Friday, March 8, 2013

Researchers turn DNA in to Digital Storage

The next great digital storage medium may be us—or our DNA, to be precise. Deoxyribonucleic acid stores the code that makes us humans and not, say, flatworms. Which is to say that DNA is remarkably evolved storage media that can pack in all the variety and complexity of organic life in just a small amount of biological matter?

But, turning DNA into storage for digital and not biological information, using artificial means, is tough because it’s proven difficult to encode efficiently and reliably, say researchers at the EMBL-European Bioinformatics Institute (EMBL-EBI).

In the latest issue of Nature EMBL-EBI, researchers Nick Goldman and Ewan Birney explain that their breakthrough could make it possible to “store at least 100 million hours of high-definition video in about a cup of DNA.”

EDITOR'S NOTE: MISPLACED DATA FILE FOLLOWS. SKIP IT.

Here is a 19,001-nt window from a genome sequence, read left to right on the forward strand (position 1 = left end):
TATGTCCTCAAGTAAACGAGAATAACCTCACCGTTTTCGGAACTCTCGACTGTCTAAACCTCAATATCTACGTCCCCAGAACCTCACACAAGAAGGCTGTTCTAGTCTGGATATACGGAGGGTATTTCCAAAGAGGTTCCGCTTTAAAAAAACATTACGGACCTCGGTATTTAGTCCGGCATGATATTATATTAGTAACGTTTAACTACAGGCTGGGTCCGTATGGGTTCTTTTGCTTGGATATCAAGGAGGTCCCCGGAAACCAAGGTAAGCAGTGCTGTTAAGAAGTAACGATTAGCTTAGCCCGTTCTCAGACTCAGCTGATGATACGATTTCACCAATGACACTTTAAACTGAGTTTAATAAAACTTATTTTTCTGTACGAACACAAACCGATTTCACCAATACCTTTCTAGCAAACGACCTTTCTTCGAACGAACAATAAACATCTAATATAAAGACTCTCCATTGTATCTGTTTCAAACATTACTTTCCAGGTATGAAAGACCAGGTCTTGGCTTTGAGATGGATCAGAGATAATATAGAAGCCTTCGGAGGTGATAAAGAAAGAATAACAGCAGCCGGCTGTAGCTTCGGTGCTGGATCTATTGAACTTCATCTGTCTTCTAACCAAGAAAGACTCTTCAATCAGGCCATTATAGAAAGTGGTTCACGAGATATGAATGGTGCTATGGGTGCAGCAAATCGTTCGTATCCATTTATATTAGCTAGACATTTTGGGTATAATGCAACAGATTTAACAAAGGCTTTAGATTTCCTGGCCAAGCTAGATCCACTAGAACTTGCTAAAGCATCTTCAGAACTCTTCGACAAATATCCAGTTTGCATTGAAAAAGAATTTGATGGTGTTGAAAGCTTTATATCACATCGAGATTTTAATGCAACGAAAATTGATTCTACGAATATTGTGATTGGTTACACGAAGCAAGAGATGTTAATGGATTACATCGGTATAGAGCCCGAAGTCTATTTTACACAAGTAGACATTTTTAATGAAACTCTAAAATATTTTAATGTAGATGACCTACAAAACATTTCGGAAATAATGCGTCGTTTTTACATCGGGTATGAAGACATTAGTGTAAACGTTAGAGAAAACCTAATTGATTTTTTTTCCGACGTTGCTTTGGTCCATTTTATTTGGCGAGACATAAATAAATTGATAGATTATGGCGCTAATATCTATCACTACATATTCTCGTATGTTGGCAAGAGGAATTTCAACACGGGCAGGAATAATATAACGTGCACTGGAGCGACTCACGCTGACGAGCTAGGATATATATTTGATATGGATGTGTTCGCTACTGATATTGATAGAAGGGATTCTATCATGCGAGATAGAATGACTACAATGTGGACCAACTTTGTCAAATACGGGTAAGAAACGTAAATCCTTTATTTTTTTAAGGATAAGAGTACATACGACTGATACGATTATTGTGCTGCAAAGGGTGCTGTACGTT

Goldman and Birney said they enlisted the help of bio-analytics instrument maker Agilent Technologies, a former lab of Hewlett-Packard, to help synthesize DNA from encoded digital information—in this case, an MP3 of Martin Luther King's “I Have a Dream” speech, a .txt file of Shakespeare’s sonnets, a .pdf file containing James Watson and Francis Crick’s original paper describing the structure of DNA, and a final file describing the encoding itself.

“We knew we needed to make a code using only short strings of DNA, and to do it in such a way that creating a run of the same letter would be impossible,” Goldman explained. “So we figured, let’s break up the code into lots of overlapping fragments going in both directions, with indexing information showing where each fragment belongs in the overall code, and make a coding scheme that doesn’t allow repeats. That way, you would have to have the same error on four different fragments for it to fail—and that would be very rare.”

The result was “hundreds of thousands of pieces of DNA” that looked “like a tiny piece of dust”. Agilent sent the synthesized sample back to the researchers at EMBL-EBI, where they sequenced it and said they decoded the files without errors.

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